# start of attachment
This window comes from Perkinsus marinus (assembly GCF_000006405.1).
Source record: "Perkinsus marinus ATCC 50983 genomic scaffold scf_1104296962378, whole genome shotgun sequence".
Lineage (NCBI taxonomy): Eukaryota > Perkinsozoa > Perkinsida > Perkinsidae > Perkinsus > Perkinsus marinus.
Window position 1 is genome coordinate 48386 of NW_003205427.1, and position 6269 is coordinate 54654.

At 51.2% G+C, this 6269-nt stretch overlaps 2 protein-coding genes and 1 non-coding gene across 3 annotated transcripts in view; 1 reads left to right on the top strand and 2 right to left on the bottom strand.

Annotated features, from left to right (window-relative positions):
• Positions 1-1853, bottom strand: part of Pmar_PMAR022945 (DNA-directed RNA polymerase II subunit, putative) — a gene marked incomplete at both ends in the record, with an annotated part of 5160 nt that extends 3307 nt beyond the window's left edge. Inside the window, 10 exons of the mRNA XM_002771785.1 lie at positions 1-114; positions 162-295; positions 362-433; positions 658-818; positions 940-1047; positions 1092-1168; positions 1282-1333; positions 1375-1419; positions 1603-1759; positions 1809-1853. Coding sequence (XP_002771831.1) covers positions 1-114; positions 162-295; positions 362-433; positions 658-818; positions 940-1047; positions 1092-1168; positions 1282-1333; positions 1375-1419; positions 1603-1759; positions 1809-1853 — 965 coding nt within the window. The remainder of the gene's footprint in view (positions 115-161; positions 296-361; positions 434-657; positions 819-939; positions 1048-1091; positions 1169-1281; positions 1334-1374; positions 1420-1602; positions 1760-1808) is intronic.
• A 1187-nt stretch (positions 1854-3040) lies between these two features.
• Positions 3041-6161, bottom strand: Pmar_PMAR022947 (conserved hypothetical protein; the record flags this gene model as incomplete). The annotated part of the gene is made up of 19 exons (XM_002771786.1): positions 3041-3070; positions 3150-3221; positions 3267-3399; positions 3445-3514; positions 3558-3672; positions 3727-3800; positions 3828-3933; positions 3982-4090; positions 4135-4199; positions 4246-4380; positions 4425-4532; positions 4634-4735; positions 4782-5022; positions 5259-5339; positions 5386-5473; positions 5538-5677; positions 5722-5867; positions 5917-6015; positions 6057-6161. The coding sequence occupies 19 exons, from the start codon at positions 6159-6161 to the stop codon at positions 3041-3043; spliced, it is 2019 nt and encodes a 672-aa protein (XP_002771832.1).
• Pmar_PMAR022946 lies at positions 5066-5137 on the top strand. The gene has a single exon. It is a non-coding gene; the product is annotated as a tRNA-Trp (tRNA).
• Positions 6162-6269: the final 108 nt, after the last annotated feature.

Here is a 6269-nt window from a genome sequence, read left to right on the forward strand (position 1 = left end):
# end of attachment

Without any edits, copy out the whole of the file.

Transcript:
This window comes from Perkinsus marinus (assembly GCF_000006405.1).
Source record: "Perkinsus marinus ATCC 50983 genomic scaffold scf_1104296962378, whole genome shotgun sequence".
Lineage (NCBI taxonomy): Eukaryota > Perkinsozoa > Perkinsida > Perkinsidae > Perkinsus > Perkinsus marinus.
Window position 1 is genome coordinate 48386 of NW_003205427.1, and position 6269 is coordinate 54654.

At 51.2% G+C, this 6269-nt stretch overlaps 2 protein-coding genes and 1 non-coding gene across 3 annotated transcripts in view; 1 reads left to right on the top strand and 2 right to left on the bottom strand.

Annotated features, from left to right (window-relative positions):
• Positions 1-1853, bottom strand: part of Pmar_PMAR022945 (DNA-directed RNA polymerase II subunit, putative) — a gene marked incomplete at both ends in the record, with an annotated part of 5160 nt that extends 3307 nt beyond the window's left edge. Inside the window, 10 exons of the mRNA XM_002771785.1 lie at positions 1-114; positions 162-295; positions 362-433; positions 658-818; positions 940-1047; positions 1092-1168; positions 1282-1333; positions 1375-1419; positions 1603-1759; positions 1809-1853. Coding sequence (XP_002771831.1) covers positions 1-114; positions 162-295; positions 362-433; positions 658-818; positions 940-1047; positions 1092-1168; positions 1282-1333; positions 1375-1419; positions 1603-1759; positions 1809-1853 — 965 coding nt within the window. The remainder of the gene's footprint in view (positions 115-161; positions 296-361; positions 434-657; positions 819-939; positions 1048-1091; positions 1169-1281; positions 1334-1374; positions 1420-1602; positions 1760-1808) is intronic.
• A 1187-nt stretch (positions 1854-3040) lies between these two features.
• Positions 3041-6161, bottom strand: Pmar_PMAR022947 (conserved hypothetical protein; the record flags this gene model as incomplete). The annotated part of the gene is made up of 19 exons (XM_002771786.1): positions 3041-3070; positions 3150-3221; positions 3267-3399; positions 3445-3514; positions 3558-3672; positions 3727-3800; positions 3828-3933; positions 3982-4090; positions 4135-4199; positions 4246-4380; positions 4425-4532; positions 4634-4735; positions 4782-5022; positions 5259-5339; positions 5386-5473; positions 5538-5677; positions 5722-5867; positions 5917-6015; positions 6057-6161. The coding sequence occupies 19 exons, from the start codon at positions 6159-6161 to the stop codon at positions 3041-3043; spliced, it is 2019 nt and encodes a 672-aa protein (XP_002771832.1).
• Pmar_PMAR022946 lies at positions 5066-5137 on the top strand. The gene has a single exon. It is a non-coding gene; the product is annotated as a tRNA-Trp (tRNA).
• Positions 6162-6269: the final 108 nt, after the last annotated feature.

Here is a 6269-nt window from a genome sequence, read left to right on the forward strand (position 1 = left end):